In an effort to make LE tired enough to want to go to bed an hour early (we had our time change yesterday), I took him for a long walk to thoroughly run down his batteries. On our way back home, LE was very against holding my hand, so we separately threaded our way through the few other people along the walkway.
LE fell into step with a mother and teenage daughter, and much to our delight, started strutting. He was swinging his arms and swaying his shoulders and striding as much as his little legs would allow, doing his darnedest to walk like the big people. I was pleased because it's not often LE is deliberately hilarious outside our house.
Giggling and cooing, the mother and daughter passed by us and went around LE. The daughter looked at me and at LE and murmured, "Yabancı" to her mother, though I easily heard her from five feet away.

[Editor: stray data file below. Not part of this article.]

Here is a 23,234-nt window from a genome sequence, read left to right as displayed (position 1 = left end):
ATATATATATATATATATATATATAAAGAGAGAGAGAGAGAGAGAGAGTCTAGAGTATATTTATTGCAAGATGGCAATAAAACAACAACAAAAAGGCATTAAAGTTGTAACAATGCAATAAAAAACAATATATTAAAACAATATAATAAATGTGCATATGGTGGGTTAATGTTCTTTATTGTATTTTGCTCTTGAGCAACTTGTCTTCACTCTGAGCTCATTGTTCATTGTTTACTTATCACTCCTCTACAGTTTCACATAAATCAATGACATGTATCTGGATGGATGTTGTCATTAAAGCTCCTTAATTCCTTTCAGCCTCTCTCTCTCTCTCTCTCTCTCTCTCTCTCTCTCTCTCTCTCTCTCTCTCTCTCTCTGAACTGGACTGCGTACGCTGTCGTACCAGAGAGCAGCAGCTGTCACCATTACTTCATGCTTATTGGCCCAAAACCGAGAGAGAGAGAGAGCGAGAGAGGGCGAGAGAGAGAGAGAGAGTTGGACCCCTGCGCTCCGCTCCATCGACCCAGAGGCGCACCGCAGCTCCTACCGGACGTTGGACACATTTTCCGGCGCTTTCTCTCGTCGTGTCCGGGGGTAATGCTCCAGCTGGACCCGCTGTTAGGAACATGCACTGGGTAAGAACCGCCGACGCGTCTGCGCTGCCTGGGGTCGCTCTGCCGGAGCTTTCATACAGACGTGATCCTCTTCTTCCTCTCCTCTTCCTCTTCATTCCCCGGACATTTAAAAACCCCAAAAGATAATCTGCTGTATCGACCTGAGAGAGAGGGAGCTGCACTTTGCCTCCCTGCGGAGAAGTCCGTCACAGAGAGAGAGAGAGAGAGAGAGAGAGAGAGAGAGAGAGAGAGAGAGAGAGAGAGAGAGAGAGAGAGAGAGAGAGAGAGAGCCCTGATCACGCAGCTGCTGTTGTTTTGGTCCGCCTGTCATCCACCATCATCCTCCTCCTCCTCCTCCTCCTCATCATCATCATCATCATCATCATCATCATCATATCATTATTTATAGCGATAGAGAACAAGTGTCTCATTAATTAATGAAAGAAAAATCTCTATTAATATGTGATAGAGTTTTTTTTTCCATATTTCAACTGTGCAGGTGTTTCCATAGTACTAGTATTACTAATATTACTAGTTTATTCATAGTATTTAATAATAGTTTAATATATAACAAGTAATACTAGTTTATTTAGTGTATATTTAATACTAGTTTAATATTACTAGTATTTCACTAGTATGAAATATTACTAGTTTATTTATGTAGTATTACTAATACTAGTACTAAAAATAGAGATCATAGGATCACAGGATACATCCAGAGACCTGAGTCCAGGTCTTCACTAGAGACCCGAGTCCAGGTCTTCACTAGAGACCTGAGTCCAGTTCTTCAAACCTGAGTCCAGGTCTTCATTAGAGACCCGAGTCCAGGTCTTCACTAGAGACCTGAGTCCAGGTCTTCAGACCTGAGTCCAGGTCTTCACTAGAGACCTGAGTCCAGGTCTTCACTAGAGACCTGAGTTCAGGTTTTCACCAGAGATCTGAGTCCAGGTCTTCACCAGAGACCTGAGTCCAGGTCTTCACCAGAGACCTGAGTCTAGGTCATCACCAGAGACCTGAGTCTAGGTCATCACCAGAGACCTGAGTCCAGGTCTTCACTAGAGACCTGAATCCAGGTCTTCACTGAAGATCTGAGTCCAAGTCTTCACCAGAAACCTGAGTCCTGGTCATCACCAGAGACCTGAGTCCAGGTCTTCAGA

That yabancı was just sort of... deflating, I guess. Why did it need to be pointed out? Who cares? Does LE's Big Man strut lose or gain any cuteness because he's different?
This is a microscopic moment that reminds me of why I don't want to raise LE here. I don't want him always being pointed out as foreign and noticed as different, every day of his life. I don't want people looking at his blond hair and asking where he's from and if he speaks Turkish, every day of his life. Whether it's privilege or discomfort being foreign in Turkey will buy for him, I don't want it.